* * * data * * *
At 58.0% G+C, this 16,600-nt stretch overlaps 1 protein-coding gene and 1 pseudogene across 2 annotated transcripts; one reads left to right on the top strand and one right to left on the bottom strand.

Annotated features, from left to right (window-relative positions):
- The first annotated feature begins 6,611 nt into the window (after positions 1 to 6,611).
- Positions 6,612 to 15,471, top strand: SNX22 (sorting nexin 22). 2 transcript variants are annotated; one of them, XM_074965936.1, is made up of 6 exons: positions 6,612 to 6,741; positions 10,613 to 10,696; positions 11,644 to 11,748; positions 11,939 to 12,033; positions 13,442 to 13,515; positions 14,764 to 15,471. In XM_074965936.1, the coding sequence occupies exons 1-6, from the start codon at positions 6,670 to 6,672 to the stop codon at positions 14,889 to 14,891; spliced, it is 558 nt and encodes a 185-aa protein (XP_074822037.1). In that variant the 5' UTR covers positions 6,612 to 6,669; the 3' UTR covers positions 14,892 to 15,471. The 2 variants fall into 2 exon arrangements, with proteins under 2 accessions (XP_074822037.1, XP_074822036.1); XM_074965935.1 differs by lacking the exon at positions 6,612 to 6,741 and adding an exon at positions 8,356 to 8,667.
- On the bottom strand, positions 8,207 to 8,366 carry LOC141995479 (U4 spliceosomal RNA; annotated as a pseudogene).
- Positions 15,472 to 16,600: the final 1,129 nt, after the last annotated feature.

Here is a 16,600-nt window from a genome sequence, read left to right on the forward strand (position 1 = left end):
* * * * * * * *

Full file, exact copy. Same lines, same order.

At 58.0% G+C, this 16,600-nt stretch overlaps 1 protein-coding gene and 1 pseudogene across 2 annotated transcripts; one reads left to right on the top strand and one right to left on the bottom strand.

Annotated features, from left to right (window-relative positions):
- The first annotated feature begins 6,611 nt into the window (after positions 1 to 6,611).
- Positions 6,612 to 15,471, top strand: SNX22 (sorting nexin 22). 2 transcript variants are annotated; one of them, XM_074965936.1, is made up of 6 exons: positions 6,612 to 6,741; positions 10,613 to 10,696; positions 11,644 to 11,748; positions 11,939 to 12,033; positions 13,442 to 13,515; positions 14,764 to 15,471. In XM_074965936.1, the coding sequence occupies exons 1-6, from the start codon at positions 6,670 to 6,672 to the stop codon at positions 14,889 to 14,891; spliced, it is 558 nt and encodes a 185-aa protein (XP_074822037.1). In that variant the 5' UTR covers positions 6,612 to 6,669; the 3' UTR covers positions 14,892 to 15,471. The 2 variants fall into 2 exon arrangements, with proteins under 2 accessions (XP_074822037.1, XP_074822036.1); XM_074965935.1 differs by lacking the exon at positions 6,612 to 6,741 and adding an exon at positions 8,356 to 8,667.
- On the bottom strand, positions 8,207 to 8,366 carry LOC141995479 (U4 spliceosomal RNA; annotated as a pseudogene).
- Positions 15,472 to 16,600: the final 1,129 nt, after the last annotated feature.

Here is a 16,600-nt window from a genome sequence, read left to right on the forward strand (position 1 = left end):